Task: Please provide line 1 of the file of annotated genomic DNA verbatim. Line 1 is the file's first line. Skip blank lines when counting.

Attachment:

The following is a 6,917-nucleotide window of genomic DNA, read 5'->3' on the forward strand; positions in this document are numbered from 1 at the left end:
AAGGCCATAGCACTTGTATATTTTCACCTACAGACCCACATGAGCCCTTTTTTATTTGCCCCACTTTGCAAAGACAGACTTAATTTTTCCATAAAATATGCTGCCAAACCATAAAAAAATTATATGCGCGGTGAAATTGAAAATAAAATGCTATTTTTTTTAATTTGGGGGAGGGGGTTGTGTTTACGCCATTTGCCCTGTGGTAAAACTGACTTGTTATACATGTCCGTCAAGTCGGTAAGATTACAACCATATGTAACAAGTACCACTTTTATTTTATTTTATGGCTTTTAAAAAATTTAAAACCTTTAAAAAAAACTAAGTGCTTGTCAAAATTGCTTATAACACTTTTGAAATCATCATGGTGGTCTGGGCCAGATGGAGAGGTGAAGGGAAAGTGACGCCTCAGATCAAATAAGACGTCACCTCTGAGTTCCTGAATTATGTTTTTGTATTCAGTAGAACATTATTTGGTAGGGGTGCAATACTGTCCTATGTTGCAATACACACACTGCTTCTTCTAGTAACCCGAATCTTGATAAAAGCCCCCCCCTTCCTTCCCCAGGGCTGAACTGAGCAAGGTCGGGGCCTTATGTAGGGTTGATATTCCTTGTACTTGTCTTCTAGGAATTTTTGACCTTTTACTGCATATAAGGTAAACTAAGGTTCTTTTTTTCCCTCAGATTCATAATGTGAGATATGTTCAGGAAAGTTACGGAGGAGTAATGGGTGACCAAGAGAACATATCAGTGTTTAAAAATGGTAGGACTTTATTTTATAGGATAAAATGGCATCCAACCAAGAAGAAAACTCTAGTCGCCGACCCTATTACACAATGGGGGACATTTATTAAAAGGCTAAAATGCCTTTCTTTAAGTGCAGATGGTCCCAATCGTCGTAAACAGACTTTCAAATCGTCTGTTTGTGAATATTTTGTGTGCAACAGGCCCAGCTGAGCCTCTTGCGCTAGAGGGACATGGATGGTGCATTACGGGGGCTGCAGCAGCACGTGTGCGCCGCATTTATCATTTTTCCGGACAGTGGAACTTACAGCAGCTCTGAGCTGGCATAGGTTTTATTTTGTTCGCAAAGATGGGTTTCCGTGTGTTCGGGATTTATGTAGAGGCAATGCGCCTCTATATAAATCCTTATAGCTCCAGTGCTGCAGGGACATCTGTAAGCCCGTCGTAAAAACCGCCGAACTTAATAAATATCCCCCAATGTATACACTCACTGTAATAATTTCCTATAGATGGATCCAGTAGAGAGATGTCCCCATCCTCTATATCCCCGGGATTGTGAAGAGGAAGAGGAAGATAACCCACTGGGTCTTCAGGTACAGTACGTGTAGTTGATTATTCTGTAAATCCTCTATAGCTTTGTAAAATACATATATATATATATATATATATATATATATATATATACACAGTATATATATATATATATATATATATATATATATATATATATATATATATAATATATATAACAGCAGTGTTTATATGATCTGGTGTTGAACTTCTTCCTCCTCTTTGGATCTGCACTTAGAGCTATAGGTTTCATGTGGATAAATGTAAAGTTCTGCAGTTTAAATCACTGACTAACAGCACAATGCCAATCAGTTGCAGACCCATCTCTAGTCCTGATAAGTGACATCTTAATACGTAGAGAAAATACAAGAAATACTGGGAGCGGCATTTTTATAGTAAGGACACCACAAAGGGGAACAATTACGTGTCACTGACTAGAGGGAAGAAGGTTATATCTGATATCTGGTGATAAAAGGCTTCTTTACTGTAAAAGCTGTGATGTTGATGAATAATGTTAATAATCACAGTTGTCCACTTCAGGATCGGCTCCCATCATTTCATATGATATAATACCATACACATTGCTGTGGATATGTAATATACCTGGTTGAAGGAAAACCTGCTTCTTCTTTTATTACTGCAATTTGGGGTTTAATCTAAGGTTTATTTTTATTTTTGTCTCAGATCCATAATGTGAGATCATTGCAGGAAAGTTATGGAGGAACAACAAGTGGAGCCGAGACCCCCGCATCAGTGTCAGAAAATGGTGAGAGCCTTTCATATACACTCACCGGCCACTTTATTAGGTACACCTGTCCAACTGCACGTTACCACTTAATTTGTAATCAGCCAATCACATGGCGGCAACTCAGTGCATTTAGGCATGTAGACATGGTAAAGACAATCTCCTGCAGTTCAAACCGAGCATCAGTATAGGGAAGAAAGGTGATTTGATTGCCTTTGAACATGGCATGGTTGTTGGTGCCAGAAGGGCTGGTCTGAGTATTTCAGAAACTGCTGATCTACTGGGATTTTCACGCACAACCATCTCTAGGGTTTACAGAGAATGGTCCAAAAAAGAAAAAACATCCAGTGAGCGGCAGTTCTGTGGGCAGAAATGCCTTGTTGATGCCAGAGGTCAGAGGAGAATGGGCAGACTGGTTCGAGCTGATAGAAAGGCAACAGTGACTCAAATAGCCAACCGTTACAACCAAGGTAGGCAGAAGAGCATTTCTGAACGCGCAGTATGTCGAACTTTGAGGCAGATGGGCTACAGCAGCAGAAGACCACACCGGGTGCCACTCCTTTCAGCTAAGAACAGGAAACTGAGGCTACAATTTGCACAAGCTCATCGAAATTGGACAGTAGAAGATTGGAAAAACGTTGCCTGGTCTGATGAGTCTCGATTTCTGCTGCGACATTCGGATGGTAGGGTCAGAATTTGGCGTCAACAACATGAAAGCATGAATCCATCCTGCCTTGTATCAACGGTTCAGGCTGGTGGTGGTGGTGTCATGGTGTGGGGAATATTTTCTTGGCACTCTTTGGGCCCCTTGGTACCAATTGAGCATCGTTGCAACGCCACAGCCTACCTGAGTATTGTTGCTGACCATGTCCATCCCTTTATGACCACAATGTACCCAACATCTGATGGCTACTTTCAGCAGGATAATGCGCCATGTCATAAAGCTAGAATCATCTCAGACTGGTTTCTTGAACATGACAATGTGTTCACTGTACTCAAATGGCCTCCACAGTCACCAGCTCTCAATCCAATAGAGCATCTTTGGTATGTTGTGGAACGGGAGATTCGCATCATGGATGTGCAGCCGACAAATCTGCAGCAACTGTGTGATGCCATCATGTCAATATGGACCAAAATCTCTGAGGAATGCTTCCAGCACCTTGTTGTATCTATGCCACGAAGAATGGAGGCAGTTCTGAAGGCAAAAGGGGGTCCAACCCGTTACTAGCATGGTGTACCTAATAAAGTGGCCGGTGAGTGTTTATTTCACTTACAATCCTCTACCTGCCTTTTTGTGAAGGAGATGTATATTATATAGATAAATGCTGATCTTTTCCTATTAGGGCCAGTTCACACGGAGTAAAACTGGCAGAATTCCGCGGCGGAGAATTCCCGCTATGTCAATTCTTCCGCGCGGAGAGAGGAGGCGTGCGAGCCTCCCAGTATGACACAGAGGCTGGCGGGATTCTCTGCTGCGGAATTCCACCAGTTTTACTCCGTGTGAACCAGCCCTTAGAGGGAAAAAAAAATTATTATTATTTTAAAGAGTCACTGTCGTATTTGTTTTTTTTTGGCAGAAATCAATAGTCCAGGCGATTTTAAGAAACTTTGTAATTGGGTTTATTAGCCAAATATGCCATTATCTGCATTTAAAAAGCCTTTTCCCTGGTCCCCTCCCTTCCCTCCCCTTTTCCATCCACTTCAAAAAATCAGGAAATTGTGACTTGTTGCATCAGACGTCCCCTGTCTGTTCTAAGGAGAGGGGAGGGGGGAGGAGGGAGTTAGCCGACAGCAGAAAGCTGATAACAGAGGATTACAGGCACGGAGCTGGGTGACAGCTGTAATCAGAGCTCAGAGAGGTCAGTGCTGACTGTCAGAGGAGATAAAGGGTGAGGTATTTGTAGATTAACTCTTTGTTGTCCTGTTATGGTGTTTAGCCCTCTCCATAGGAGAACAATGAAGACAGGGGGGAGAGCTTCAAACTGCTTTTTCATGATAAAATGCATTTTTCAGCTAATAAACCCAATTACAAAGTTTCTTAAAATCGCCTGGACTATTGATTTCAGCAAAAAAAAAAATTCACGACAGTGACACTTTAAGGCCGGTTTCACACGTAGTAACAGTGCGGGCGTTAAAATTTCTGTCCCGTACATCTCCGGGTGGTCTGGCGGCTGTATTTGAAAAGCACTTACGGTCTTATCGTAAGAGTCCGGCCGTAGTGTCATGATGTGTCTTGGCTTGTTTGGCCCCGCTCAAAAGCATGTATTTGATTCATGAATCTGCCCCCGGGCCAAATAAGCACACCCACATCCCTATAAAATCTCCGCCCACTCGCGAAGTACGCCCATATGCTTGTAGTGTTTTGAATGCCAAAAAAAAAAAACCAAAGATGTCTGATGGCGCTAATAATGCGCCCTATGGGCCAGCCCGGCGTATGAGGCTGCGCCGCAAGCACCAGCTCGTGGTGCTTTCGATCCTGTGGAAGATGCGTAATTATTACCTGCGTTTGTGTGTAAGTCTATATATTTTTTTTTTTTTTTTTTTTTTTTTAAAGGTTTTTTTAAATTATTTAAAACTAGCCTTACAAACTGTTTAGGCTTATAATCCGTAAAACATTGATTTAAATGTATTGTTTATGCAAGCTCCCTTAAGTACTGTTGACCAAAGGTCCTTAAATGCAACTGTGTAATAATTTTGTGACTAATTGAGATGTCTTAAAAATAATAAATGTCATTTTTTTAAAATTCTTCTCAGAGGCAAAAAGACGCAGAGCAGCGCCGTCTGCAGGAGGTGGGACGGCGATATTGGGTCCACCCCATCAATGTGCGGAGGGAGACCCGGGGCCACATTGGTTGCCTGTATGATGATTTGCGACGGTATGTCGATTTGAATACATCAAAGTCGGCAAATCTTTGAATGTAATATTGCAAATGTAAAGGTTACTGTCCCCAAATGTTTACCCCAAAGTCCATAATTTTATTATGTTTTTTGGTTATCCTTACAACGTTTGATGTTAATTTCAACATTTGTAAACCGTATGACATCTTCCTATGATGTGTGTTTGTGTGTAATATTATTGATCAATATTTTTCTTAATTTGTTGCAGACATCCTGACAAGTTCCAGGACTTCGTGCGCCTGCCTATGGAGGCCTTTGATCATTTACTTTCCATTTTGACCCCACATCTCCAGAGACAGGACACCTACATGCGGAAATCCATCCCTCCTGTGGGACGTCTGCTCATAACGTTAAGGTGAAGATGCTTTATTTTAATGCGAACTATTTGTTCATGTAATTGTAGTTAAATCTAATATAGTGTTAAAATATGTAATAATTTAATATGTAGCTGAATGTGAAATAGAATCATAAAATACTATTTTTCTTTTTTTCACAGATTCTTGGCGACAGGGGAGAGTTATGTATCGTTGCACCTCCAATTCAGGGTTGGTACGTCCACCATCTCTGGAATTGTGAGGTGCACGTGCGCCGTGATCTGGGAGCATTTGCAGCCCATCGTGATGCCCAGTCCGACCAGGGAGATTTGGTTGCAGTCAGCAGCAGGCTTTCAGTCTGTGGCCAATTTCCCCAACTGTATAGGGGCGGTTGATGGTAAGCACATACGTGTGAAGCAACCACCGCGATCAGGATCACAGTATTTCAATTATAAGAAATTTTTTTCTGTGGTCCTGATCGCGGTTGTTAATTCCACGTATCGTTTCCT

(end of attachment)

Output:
The following is a 6,917-nucleotide window of genomic DNA, read 5'->3' on the forward strand; positions in this document are numbered from 1 at the left end: